my $file = new Image::MetaData::JPEG(a_file_name.jpg);
    my $file = new Image::MetaData::JPEG(\ $a_JPEG_stream);

The constructor method accepts two optional arguments, a regular expression and an option string. If the regular expression is present, it is matched against segment names, and only those segments with a positive match are parsed (they are nonetheless stored); this allows for some speed-up if you just need partial information, but be sure not to miss something necessary; e.g., SOF segments are needed for reading the picture dimensions. For instance, if you just want to manipulate the comments, you could set the string to ’COM’.

    my $file = new Image::MetaData::JPEG(a_file_name.jpg, COM);

The third optional argument is an option string. If it matches the string ’FASTREADONLY’, only the segments matching the regular expression are actually stored; also, everything which is found after a Start Of Scan is completely neglected. This allows for very large speed-ups, but, obviously, you cannot rebuild the file afterwards, so this is only for getting information fast, e.g., when doing a directory scan.

    my $file = new Image::MetaData::JPEG(a_file.jpg, COM, FASTREADONLY);

Nota bene: an old version of Arles Image Web Page Creator had a bug which caused the application to generate JPEG’s with illegal comment segments, reportedly due to a bug in the Intel JPEG library the developers used at that time (these segments had to 0x00 bytes appended). It is true that a JPEG file with garbage between segments is to be considered invalid, but some libraries like IJG’s try to forgive, so this module tries to forgive too, if the amount of garbage isn’t too large (only a warning is printed).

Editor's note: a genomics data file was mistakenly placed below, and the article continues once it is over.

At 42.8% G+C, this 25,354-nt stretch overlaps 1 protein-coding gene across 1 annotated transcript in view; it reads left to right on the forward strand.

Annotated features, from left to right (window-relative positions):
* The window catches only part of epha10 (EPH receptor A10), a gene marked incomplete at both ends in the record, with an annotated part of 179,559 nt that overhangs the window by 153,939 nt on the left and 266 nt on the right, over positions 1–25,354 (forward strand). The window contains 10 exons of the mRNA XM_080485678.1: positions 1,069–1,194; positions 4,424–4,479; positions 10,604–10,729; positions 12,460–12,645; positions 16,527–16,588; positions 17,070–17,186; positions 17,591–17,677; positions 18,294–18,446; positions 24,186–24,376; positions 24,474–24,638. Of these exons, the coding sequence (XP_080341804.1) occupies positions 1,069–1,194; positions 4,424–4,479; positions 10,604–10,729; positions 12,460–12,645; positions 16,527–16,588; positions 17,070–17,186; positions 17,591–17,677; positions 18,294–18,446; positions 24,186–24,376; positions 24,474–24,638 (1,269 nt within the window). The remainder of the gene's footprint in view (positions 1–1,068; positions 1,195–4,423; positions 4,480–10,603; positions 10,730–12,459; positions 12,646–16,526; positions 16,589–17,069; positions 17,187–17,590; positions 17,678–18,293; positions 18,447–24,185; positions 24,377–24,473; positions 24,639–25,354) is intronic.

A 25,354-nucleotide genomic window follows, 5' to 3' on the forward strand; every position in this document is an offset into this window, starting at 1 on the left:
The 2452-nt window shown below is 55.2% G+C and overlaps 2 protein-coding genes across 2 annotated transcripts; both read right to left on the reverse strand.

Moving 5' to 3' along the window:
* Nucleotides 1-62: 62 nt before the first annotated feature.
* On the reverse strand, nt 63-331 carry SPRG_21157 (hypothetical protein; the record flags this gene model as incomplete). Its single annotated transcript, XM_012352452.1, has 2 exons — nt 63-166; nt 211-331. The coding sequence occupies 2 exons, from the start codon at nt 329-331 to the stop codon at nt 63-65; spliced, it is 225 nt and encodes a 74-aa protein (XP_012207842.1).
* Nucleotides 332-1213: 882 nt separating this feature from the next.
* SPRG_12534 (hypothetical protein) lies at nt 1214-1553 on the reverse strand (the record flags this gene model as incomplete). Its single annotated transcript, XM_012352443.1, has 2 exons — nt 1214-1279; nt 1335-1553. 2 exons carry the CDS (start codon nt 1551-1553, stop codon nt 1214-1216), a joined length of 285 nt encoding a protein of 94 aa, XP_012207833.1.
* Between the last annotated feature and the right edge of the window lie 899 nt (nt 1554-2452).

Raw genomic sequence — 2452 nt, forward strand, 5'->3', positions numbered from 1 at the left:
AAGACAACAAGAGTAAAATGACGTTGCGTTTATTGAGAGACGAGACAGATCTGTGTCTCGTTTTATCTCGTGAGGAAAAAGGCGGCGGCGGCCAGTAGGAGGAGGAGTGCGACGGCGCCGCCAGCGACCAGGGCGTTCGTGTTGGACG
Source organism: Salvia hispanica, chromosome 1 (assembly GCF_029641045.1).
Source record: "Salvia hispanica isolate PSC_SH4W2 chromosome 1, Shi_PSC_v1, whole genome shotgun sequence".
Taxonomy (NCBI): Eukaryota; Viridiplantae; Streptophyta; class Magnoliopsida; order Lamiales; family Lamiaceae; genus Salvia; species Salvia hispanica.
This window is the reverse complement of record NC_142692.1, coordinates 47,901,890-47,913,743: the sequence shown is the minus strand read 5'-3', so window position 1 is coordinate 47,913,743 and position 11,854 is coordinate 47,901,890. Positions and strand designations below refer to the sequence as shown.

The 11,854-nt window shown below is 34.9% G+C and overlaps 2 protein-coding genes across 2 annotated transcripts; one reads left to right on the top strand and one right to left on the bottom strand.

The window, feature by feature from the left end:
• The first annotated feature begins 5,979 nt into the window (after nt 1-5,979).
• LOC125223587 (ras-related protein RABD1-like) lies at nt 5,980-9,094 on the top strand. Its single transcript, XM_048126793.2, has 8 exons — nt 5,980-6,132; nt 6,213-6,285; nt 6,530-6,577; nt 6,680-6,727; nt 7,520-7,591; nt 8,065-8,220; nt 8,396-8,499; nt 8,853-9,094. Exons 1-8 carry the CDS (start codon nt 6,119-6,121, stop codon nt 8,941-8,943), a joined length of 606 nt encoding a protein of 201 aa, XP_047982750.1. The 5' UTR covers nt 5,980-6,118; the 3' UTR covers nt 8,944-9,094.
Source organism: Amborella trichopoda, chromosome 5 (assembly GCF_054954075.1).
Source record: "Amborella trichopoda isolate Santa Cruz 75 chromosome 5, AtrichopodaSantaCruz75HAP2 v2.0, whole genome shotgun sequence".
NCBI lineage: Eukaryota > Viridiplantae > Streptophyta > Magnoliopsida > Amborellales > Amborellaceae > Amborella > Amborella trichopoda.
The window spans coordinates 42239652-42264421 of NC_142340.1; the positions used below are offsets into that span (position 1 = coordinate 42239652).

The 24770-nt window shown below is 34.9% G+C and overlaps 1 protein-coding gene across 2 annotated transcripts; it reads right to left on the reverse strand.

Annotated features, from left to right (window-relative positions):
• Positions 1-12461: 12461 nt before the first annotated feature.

JPEG::Error [arguments: none] If the file reference remains undefined after a call to new, the file is to be considered not parseable by this module, and one should issue some error message and go to another file. An error message explaining the reason of the failure can be retrieved with the Error method:

    die Error:  . Image::MetaData::JPEG::Error() unless $file;

JPEG::get_segments [arguments: ($regex, $do_indexes)] If the new call is successful, the returned reference points to an Image::MetaData::JPEG structure object containing a list of references to Image::MetaData::JPEG::Segment objects, which can be retrieved with the get_segments method. This method returns a list containing the references (or their indexes in the Segment references’ list, if the second argument is the string INDEXES) to those Segments whose name matches the $regex regular expression. For instance, if $regex is ’APP’, all application Segments will be returned. If you want only APP1 Segments you need to specify ’^APP1$’. The output can become invalid after adding/removing any Segment. If $regex is undefined, all references are returned.

    my @segments = $file->get_segments($regex, $do_indexes);

JPEG::drop_segments [arguments: ($regex)] Similarly, if you are only interested in eliminating some segments, you can use the drop_segments method, which erases from the internal segment list all segments matching a given regular expression. If the regular expression is undefined or evaluates to the empty string, this method throws an exception, because I don’t want the user to erase the whole file just because he/she did not understand what he was doing. One should also remember that it is not wise to drop non-meta-data segments, because this in general invalidates the file. As a special case, if $regex == ’METADATA’, all APP* and COM segments are erased.